Yamal LNG vessels destined for European ports await orders; diversions eyed
A few laden Yamal LNG-chartered vessels that were earlier signalling their arrival at ports in France and Spain are waiting for orders to sail to new destinations suggesting a pre-emptive move by Yamal LNG ahead of a possible ban by the EU on Russian ships entering its ports.
Kpler data show that the Boris Davydov, Nikolay Urvantsev and Boris Vilkitsky LNG tankers changed their destination status on Mar. 1, 2 and 3, respectively. Boris Davydov loaded at Yamal LNG on Feb. 27 and was due to discharge its cargo at France’s 9.6 mtpa Dunkerque LNG receiving terminal on Mar. 7. Nikolay Urvantsev was due to arrive at Spain’s 5.1 mtpa Bilbao LNG receiving terminal after loading at Yamal on Feb. 28. And Boris Vilkitsky loaded at Yamal on Feb. 24 and was initially scheduled to deliver its cargo at France’s 8 mtpa Montoir LNG receiving facility on Mar. 5.
The EU is expected to announce a ban on Russian ships, having already closed its airspace to aircraft with Russian connections as a part of a raft of restrictive economic and financial sanctions imposed against Russia for its invasion of Ukraine. The shutting of its ports would follow the UK’s lead. The UK announced on Mar. 1 that it has barred ships that are registered in Russia, owned or chartered by Russian entities or carry the Russian flag from entering its ports. And it is the only country to have done this so far.
Two Yamal LNG ships initially intending to arrive at the UK’s 14.4 mtpa Grain terminal have changed course this week in the wake of the ban.
Russian gas producer Novatek has a majority stake of 50.1% in the Yamal LNG joint venture, which operates the 17.4 mtpa plant of the same name in Russia’s Yamal peninsula. Partners in the venture include Total and state-owned China National Petroleum Corp. with respective stakes of 20%, each and the China Silk Road Fund with a 9.9% share.
The UK’s ban had raised supply concerns as industry participants had thought it extended to the cargoes carried. The UK Department for Transport’s clarification that the ban covers only ships and not cargoes provides leeway for Russian LNG to still enter the UK on non-Russian ships. This would mean that Yamal LNG cargoes carried on board any of the vessels it has under charter would have to be transshipped to non-Russian LNG vessels before heading to the UK.
Yamal LNG vessels have typically carried out ship-to-ship transfers with other vessels at the 6.6 mtpa Zeebrugge LNG terminal in Belgium. But, the prospect of an EU-wide port ban on Russian ships raises the question as to where transshipments would take place instead and how the UK and Europe would receive Russian LNG. Yamal LNG has around 25 ships under term charter agreements, including 15 ice-class carriers.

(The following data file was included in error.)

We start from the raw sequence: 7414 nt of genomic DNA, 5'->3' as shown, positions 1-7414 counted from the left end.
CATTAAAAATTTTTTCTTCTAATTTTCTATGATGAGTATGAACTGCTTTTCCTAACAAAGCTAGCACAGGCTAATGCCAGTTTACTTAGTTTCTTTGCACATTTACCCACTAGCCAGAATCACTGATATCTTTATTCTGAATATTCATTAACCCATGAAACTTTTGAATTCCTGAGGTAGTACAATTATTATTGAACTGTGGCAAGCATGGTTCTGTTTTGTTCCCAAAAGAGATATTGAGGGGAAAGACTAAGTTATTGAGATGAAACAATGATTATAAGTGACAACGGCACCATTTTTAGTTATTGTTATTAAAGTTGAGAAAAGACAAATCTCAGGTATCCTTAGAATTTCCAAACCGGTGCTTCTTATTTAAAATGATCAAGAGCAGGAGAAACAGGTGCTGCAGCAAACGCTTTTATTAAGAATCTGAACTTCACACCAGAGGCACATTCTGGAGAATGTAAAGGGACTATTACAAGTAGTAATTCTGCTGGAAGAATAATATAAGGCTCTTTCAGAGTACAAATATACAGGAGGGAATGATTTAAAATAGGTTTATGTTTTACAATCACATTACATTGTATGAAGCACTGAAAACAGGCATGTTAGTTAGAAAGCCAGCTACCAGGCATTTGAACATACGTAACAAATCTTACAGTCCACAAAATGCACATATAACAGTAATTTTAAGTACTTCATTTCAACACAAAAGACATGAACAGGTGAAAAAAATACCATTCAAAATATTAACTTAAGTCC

But, Yamal LNG-chartered carriers could still ship cargoes to Asia, market participants said. Yamal shipped 1.67mt, or 23 cargoes in February, of which Europe accounted for 74.25%, or 18 cargoes and Asia accounted for the remainder. But they suggested the longer voyages to Asia could mean that Yamal might have to scale back output if it doesn't have sufficient vessels to lift cargoes. It takes around 34 days to sail to Tianjin in China via the Suez Canal or around 15 days via the Northern Sea Route from Yamal, compared to around eight days to Zeebrugge, based on a sailing speed of 17 knots, Kpler data show.
China’s state-owned CNPC already has a long-term contract to receive Yamal LNG cargoes, and the country’s foreign ministry spokesperson Wang Wenbin said earlier this week that China would continue to conduct normal trade relations with Russia. This was amid discussions among other governments to embargo Russian oil and gas exports.
The Yamal LNG-chartered Christophe de Margerie LNG tanker was the first of two Yamal LNG vessels to divert from the UK. The vessel changed course from the UK’s 14.3 mtpa Grain terminal to the 8 mtpa Montoir LNG receiving terminal in France on Feb. 28, when UK Secretary of State for Transport Grant Schapps instructed UK ports to ban access to Russian-linked ships. Christophe de Margerie is also owned by Russia’s largest shipping firm, Sovcomflot, against which the US Treasury has imposed measures to prevent it from raising funds in the US.
The orders for Christophe de Margerie have changed since Feb. 28, with the vessel expected to call at the 8.8 mtpa Gate terminal in Rotterdam on Mar. 5, Kpler data show.
The 172,000 m3 Fedor Litke was the second Yamal LNG vessel to divert from the UK. It was initially due to arrive at Grain on Mar. 6. But it changed its status to waiting for orders on Mar. 1, when the UK ban on Russian ships became law, based on Kpler data. The vessel yesterday showed an arrival at Zeebrugge on Mar. 6 but is awaiting new orders again, Kpler data show. Fedor Litke is owned by Greek shipper Dynagas and Chinese firms Sinotrans and China LNG.